Hands-free cellphones just as likely to distract drivers
Friday, January 29, 2010; 9:24 AM
More than five years after the District banned the use of hand-held cellphones while driving, the first definitive evidence emerged Friday that it hasn't made the streets much safer.
Ten days after a national study found that cellphones and texting were to blame for 28 percent of crashes, a report released Friday concludes that hands-free cellphones are no less distracting than those held to the ear.
"Insurance collision loss experience does not indicate a decrease in crash risk when hand-held laws are enacted," said the study by the Insurance Institute for Highway Safety. "There is no evidence that bans on hand-held use by drivers has affected . . . collision claims."
As the larger issue of distracted driving has gained traction, with U.S. Transportation Secretary Ray LaHood in the vanguard of an effort to address it, behavioral testing in laboratory settings indicates that hands-free cellphone conversations are just as distracting as the hand-held variety.
The Insurance Institute study advances that premise beyond the theoretical. Using actual crash statistics, it shows there was no significant difference in the number of accidents in the District, California or New York in the months before and after hands-free laws went into effect.
"Our concern with hand-held bans has been that these laws are encouraging drivers to go hands-free, which is just as risky," said Jonathan Adkins of the Governors Highway Safety Association. "We need more research and data to determine whether or not hand-held bans should be implemented across the country."
Adkins said his group continues to urge states to pass texting bans but to hold off on addressing other cellphone use "until some clarity is achieved."
The report is the latest in a growing body of evidence cited by those who advocate banning all cellphone use by drivers. Texting while driving has been banned by 19 states, and four bills in Congress would make the restriction national.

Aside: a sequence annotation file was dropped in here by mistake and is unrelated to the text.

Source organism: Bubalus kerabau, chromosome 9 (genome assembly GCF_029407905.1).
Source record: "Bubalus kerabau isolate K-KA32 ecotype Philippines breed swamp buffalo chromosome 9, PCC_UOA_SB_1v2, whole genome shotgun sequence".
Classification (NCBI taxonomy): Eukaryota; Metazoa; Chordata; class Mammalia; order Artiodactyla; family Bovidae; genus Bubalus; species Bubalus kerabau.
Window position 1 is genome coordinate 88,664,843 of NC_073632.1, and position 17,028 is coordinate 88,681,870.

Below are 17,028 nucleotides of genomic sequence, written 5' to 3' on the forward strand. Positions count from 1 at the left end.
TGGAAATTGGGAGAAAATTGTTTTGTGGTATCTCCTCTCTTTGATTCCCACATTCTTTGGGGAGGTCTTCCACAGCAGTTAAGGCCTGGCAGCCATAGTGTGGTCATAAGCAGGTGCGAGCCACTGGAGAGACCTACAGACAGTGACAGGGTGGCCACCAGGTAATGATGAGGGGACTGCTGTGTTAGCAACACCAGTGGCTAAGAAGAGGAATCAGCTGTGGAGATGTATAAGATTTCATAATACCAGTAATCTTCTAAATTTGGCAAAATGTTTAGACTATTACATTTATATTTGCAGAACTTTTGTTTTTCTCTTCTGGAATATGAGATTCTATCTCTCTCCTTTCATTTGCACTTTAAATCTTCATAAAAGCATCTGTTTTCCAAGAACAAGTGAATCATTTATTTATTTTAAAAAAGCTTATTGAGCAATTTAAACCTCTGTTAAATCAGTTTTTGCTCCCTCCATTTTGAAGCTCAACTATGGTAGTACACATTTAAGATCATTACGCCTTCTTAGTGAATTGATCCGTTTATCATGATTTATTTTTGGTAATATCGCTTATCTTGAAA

This week, LaHood prohibited commercial truck and bus drivers from texting, and President Obama barred federal employees last year from texting while driving government vehicles as well as their own cars if they use government-issued phones or are on official business.
The nonprofit National Safety Council, which blames 1.4 million crashes annually on cellphone use, called last year for a ban on cellphone use while driving. This month, a new group, patterned after Mothers Against Drunk Driving, was formed to lobby Congress and state legislators on distracted driving.
With 81 percent of those surveyed acknowledging that they talk on cellphones while driving, and given a federal estimate that 812,000 drivers are using their phones at any given moment during daylight hours, any movement to ban all use while driving is likely to face opposition.
Proponents also acknowledge the challenge of enforcing texting or hand-held bans. They hope that heightening awareness of the danger of distracted driving will dissuade motorists from using the devices.
"Laws by themselves are not magic bullets," Adkins said. "The laws must be complemented with strong educational programs, enforcement, employer bans and technological advances."
The District has made an effort to enforce the hand-held ban, issuing 7,519 warnings and 12,936 tickets in 2008. The institute study found that in the first two years of the ban, collision claims declined by about 5 percent. Baltimore, Virginia and Maryland, which do not have hand-held bans, experienced similar declines during the same period.
New York, which banned hand-helds while driving in 2001, was compared with three states that allow them -- Connecticut, Massachusetts and Pennsylvania -- and there was no significant difference in the number of accidents recorded. Crash patterns after California imposed a ban in 2008 mirrored those in three neighboring states -- Arizona, Nevada and Oregon -- that allow hand-held use.